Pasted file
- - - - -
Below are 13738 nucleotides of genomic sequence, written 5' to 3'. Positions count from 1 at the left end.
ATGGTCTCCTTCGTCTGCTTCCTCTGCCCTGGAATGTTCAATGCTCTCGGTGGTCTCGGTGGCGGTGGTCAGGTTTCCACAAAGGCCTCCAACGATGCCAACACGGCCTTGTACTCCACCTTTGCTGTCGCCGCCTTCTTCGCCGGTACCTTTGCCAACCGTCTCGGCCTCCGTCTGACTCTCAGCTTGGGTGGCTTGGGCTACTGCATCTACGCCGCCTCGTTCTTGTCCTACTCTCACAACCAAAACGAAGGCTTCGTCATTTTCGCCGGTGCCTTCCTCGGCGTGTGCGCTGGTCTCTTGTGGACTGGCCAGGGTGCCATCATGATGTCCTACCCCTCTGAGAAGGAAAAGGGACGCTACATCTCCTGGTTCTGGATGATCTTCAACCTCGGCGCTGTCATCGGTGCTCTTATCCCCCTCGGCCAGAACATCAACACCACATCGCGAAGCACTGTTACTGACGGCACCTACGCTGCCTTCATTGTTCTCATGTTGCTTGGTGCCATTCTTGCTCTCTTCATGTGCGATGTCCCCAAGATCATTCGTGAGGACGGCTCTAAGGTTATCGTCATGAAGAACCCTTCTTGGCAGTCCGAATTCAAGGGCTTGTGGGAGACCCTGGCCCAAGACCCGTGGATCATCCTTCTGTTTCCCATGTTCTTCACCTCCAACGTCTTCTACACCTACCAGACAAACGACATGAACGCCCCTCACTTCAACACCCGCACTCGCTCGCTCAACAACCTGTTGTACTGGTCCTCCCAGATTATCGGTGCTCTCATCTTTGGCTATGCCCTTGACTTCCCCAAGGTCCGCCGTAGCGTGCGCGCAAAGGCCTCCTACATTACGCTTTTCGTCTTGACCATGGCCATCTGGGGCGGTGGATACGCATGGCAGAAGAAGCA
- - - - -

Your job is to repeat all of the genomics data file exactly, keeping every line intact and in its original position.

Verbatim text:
Below are 13738 nucleotides of genomic sequence, written 5' to 3'. Positions count from 1 at the left end.
ATGGTCTCCTTCGTCTGCTTCCTCTGCCCTGGAATGTTCAATGCTCTCGGTGGTCTCGGTGGCGGTGGTCAGGTTTCCACAAAGGCCTCCAACGATGCCAACACGGCCTTGTACTCCACCTTTGCTGTCGCCGCCTTCTTCGCCGGTACCTTTGCCAACCGTCTCGGCCTCCGTCTGACTCTCAGCTTGGGTGGCTTGGGCTACTGCATCTACGCCGCCTCGTTCTTGTCCTACTCTCACAACCAAAACGAAGGCTTCGTCATTTTCGCCGGTGCCTTCCTCGGCGTGTGCGCTGGTCTCTTGTGGACTGGCCAGGGTGCCATCATGATGTCCTACCCCTCTGAGAAGGAAAAGGGACGCTACATCTCCTGGTTCTGGATGATCTTCAACCTCGGCGCTGTCATCGGTGCTCTTATCCCCCTCGGCCAGAACATCAACACCACATCGCGAAGCACTGTTACTGACGGCACCTACGCTGCCTTCATTGTTCTCATGTTGCTTGGTGCCATTCTTGCTCTCTTCATGTGCGATGTCCCCAAGATCATTCGTGAGGACGGCTCTAAGGTTATCGTCATGAAGAACCCTTCTTGGCAGTCCGAATTCAAGGGCTTGTGGGAGACCCTGGCCCAAGACCCGTGGATCATCCTTCTGTTTCCCATGTTCTTCACCTCCAACGTCTTCTACACCTACCAGACAAACGACATGAACGCCCCTCACTTCAACACCCGCACTCGCTCGCTCAACAACCTGTTGTACTGGTCCTCCCAGATTATCGGTGCTCTCATCTTTGGCTATGCCCTTGACTTCCCCAAGGTCCGCCGTAGCGTGCGCGCAAAGGCCTCCTACATTACGCTTTTCGTCTTGACCATGGCCATCTGGGGCGGTGGATACGCATGGCAGAAGAAGCA